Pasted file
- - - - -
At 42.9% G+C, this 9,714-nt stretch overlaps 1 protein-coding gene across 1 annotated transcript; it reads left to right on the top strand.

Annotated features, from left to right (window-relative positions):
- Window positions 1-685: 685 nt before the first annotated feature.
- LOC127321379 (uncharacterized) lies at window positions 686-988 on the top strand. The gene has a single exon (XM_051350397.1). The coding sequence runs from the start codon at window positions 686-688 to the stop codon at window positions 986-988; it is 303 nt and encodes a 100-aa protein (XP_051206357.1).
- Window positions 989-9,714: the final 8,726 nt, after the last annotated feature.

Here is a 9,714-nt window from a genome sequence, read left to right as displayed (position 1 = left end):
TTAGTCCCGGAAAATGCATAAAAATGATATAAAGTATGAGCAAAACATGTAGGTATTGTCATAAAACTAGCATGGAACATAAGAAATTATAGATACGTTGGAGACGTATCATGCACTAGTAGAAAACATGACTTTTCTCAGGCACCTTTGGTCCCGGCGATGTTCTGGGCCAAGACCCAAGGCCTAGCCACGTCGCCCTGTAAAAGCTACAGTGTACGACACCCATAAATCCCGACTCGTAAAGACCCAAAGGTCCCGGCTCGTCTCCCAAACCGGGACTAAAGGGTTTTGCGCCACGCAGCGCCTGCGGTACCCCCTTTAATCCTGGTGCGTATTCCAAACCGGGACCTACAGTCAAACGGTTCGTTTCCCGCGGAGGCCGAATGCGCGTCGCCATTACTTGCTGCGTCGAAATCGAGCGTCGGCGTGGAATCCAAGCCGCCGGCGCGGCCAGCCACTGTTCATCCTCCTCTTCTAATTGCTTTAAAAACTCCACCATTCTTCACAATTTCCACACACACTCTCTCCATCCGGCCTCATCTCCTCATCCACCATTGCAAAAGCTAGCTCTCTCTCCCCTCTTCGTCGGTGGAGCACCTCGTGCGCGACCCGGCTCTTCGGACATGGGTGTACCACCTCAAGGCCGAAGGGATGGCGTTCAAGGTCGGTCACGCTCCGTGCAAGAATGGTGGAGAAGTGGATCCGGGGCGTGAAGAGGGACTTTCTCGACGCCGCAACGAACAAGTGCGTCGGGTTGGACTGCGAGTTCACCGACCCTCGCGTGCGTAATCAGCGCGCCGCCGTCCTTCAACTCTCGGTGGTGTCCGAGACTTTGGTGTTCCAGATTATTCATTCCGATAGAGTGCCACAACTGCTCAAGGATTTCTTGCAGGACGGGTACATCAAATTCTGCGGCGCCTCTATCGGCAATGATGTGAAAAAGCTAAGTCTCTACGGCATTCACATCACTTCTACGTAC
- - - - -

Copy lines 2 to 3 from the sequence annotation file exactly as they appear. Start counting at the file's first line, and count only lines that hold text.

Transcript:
Annotated features, from left to right (window-relative positions):
- Window positions 1-685: 685 nt before the first annotated feature.